Don't You Dare Tell Me My Baby's Dead, Fool!: Part 1-- Reb MacRath
Oh, They have a long list of reasons why the book that's your baby belongs in the casket they've already made. It's too short/long/purple/plain/commercial/literary/off-the-wall/common...or to put it simply:
I've spent the past year on a project that had Too-Too all over it before I'd even started. And yet I continued with some trepidation. But, as I continued, I grew more defiant. I also grew more confident that there was a market for my project: seven radical renditions of poems by one lesser-known Roman poet--'inspired-by covers' instead of conventional translations. I envisioned a book totaling maybe 50 pages, including commentaries that I hoped would be half of the fun. Since nothing like this book exists, it might have a fighting chance if I remembered E. Lynne Harris.
Harris was a bisexual black author who self-published this first book in 1991. Like other authors in those pre-Web days, Harris drove around in a car loaded with copies. But unlike other indies, Harris had a core target group of readers in his mind: black hair salons, the sort his sexually fluid characters would patronize. Meanwhile, Harris also called on indie bookstores, knowing a godfather or godmother would help. He found his at Atlanta's Oxford Books, where the head of PR took him under her wing. At that time, Oxford Books still had a lot of clout. Result: a sale to Anchor Books in 1994. Fame and fortune followed, along with 9 more books.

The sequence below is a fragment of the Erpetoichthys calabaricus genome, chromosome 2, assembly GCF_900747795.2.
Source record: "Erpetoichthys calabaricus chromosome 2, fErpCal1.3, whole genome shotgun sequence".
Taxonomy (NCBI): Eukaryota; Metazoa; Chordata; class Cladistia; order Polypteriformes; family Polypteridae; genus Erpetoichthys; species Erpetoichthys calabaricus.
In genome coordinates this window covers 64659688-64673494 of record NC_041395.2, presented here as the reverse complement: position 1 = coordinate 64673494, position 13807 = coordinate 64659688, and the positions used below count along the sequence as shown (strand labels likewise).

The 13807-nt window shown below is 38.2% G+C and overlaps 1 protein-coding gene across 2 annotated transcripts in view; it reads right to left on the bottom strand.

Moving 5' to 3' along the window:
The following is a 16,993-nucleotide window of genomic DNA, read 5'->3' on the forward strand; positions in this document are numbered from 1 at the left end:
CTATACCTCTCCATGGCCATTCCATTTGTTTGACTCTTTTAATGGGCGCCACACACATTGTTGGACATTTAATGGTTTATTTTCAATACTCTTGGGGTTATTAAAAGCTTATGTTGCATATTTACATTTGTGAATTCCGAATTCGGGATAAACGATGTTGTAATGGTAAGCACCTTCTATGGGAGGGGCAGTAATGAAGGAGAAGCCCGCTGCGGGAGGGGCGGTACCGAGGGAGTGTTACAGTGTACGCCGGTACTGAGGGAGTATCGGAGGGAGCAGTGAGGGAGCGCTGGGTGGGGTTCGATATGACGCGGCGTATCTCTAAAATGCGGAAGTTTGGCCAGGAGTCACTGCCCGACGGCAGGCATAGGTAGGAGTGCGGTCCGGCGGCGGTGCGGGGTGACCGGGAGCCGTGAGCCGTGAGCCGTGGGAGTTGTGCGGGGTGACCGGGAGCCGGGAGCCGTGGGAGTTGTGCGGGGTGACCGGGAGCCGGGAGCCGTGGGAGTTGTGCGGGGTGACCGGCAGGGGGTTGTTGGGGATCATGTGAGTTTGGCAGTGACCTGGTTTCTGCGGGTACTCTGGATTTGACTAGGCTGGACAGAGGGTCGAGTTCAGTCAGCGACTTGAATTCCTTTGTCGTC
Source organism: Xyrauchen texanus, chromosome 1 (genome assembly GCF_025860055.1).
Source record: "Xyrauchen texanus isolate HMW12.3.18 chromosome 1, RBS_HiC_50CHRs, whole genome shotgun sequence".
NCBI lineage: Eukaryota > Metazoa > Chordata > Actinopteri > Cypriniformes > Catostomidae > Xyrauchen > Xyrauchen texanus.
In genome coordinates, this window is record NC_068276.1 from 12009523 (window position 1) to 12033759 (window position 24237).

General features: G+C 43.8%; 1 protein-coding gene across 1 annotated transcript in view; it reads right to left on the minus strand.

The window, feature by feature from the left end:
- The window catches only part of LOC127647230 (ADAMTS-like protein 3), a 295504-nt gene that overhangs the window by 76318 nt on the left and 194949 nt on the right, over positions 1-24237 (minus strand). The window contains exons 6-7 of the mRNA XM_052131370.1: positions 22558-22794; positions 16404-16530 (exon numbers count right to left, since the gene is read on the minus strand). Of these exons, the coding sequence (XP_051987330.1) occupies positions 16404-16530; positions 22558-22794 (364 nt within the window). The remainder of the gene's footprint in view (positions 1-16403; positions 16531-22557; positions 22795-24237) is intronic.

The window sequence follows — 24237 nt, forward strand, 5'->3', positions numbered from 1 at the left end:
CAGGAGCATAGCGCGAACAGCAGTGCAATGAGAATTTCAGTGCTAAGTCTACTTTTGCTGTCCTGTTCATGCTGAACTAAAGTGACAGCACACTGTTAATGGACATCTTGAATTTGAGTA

Lessons E. Lynne Harris Mastered
1) Know your target audience.
2) Find ways to get your book into the hands of those who can help you spread the word that something new and exciting is here. Give away as many copies as required instead of focusing only on sales.
3) Do your best to be blessed with a True Believer too.